FTC and DoJ Outline Approach to Safeguarding Consumers During Coronavirus Pandemic

 

Federal Trade Commission Chairman Joe Simons has issued a statement on the FTC’s efforts to protect consumers during the coronavirus pandemic FTC attorney Simons stated that “[w]e will not tolerate businesses seeking to take advantage of consumers’ concerns and fears regarding coronavirus disease, exigent circumstances, or financial distress.”

The FTC is working in close collaboration with other enforcement authorities to stop scammers and other unfair and deceptive business practices during the pandemic.

For example, the Department of Justice is remaining vigilant in detecting, investigating, and prosecuting wrongdoing related to the crisis. In a recent memo to U.S. Attorneys, Attorney General Barr state, “The pandemic is dangerous enough without wrongdoers seeking to profit from public panic and this sort of conduct cannot be tolerated.”

The DoJ is focusing upon criminals that are attempting to exploit COVID-19 worldwide through a variety of scams. There have been reports of:
Individuals and businesses selling fake cures for COVID-19 online and engaging in other forms of fraud.
Phishing emails from entities posing as the World Health Organization or the Centers for Disease Control and Prevention.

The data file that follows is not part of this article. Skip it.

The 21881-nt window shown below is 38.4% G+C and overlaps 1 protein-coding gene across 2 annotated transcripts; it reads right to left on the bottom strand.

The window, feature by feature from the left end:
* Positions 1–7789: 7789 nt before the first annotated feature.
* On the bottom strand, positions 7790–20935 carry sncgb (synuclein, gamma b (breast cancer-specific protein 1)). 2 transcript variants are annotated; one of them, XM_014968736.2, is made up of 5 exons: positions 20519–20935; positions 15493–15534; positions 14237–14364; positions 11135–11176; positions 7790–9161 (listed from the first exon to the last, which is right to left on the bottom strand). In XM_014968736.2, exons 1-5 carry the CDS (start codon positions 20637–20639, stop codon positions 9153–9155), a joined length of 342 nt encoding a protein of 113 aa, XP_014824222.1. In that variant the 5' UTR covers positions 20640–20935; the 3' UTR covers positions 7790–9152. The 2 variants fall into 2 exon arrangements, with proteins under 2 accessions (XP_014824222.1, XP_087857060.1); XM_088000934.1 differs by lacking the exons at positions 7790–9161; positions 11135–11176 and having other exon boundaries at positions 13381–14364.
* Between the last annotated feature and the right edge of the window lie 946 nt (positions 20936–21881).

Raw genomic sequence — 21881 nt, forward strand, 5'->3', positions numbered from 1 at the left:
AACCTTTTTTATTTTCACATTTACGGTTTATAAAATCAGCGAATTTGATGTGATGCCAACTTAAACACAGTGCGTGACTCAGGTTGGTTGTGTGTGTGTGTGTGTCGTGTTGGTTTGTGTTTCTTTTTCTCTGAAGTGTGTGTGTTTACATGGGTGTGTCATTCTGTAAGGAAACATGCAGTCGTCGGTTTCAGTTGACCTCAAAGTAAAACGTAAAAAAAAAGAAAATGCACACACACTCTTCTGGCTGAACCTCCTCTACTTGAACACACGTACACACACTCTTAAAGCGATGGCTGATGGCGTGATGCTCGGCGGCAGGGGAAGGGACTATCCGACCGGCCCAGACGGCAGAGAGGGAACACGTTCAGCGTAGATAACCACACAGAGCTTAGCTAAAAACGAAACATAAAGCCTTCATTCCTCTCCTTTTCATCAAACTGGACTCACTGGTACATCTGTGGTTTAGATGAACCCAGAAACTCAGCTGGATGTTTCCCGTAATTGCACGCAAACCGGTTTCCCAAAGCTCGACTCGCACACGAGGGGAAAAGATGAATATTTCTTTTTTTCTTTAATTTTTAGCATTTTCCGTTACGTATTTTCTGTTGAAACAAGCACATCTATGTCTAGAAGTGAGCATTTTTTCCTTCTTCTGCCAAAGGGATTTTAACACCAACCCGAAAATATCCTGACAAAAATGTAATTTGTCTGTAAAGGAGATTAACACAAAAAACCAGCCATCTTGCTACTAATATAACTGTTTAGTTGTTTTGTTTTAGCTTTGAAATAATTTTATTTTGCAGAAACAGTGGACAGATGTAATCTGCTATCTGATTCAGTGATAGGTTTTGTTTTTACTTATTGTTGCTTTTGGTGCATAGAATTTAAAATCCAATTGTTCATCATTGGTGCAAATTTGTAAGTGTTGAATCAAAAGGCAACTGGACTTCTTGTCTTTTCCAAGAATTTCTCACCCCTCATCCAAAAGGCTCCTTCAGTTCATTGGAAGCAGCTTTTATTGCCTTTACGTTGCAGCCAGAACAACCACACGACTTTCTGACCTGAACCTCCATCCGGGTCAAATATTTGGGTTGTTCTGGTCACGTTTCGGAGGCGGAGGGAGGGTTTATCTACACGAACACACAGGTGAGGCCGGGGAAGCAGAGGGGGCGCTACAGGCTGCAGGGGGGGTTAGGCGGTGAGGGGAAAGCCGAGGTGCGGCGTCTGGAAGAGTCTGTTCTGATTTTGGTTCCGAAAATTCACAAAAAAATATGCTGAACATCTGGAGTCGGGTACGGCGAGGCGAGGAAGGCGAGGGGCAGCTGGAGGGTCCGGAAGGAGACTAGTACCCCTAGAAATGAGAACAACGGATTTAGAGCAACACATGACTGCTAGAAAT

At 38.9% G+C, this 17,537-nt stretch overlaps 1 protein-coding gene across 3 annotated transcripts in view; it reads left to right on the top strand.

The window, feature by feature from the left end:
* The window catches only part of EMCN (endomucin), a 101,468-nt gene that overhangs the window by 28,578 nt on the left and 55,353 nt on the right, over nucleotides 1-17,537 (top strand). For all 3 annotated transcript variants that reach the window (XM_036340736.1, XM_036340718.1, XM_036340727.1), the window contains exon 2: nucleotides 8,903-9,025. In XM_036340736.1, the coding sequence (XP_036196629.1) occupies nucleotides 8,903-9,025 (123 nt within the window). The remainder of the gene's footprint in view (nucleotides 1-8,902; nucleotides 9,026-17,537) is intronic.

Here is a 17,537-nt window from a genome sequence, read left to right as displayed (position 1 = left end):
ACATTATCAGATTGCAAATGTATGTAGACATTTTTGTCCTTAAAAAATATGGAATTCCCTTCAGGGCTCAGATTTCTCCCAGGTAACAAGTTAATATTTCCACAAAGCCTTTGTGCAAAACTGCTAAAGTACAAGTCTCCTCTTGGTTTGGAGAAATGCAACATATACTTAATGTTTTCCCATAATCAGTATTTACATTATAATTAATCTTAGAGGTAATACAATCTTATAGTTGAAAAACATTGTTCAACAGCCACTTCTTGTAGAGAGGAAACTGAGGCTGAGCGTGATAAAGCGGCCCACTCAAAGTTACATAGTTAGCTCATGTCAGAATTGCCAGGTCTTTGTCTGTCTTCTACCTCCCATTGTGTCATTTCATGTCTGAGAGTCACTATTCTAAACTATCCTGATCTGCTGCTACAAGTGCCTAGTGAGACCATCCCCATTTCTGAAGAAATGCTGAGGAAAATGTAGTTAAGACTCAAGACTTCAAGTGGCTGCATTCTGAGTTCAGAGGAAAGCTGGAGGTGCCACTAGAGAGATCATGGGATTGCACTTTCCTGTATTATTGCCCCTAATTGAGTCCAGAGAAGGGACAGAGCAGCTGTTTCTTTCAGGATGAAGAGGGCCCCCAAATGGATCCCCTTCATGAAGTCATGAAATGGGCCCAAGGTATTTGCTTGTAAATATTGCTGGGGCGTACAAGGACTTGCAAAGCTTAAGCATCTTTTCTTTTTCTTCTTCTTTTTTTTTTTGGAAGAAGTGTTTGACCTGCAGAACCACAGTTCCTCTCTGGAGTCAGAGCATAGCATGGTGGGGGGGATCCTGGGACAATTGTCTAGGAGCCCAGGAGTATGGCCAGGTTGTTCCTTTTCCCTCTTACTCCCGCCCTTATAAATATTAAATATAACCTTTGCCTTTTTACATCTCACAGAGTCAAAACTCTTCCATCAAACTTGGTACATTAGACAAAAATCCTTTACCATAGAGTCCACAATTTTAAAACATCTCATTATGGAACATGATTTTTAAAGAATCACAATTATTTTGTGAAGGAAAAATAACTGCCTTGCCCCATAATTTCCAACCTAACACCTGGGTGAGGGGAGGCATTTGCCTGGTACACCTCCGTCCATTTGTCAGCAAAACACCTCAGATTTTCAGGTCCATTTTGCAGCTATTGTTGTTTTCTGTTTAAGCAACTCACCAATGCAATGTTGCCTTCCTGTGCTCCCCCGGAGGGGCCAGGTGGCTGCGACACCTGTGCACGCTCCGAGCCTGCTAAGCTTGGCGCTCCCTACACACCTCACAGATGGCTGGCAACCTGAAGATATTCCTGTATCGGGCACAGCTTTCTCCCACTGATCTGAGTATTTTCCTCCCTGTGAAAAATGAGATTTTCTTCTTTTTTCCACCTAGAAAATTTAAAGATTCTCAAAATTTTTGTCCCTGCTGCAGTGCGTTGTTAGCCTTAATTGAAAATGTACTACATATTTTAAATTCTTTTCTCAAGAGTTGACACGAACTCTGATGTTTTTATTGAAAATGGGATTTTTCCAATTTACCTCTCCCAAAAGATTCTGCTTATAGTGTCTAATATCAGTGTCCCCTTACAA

Malicious websites and apps that appear to share virus-related information to gain and lock access to your devices until payment is received.
Seeking donations fraudulently for illegitimate or non-existent charitable organizations.

There can be little doubt that marketing missteps related to the pandemic may have severe, heightened consequences for those involved. Work-from-home business opportunities will almost certainly be closely scrutinized, including, but not limited to, earnings claims substantiation, disclosure documents and earnings claims statements and testimonials,

Interestingly, FTC attorney Simons has indicated that the FTC will remain flexible and reasonable in enforcing compliance requirements on companies that may hinder the provision of important goods and services to consumers, and will consider good faith efforts to provide needed goods and services in making enforcement decisions.

“The FTC is ready to assist businesses that may seek guidance about compliance obligations on consumer protection issues during this unprecedented time,” FTC lawyer Simons stated.

In fact, the Antitrust Division of the U.S. Department of Justice and the Federal Trade Commission have jointly announced an expedited process for the review of proposed collaborative efforts to deal with the COVID-19 pandemic. The March 24 joint statement recognizes that addressing the spread of the virus will require “unprecedented cooperation . . . among businesses to protect America’s health and safety.”

Both agencies are “committed to providing individuals and businesses in any sector of the economy that are responding to this national emergency expeditious guidance about how to ensure their efforts comply with the federal antitrust laws.”

Richard B. Newman is an FTC lawyer at Hinch Newman LLP. You can find him on Twitter @FTC lawyer.

Informational purposes only. Not legal advice. May be considered advertising material.

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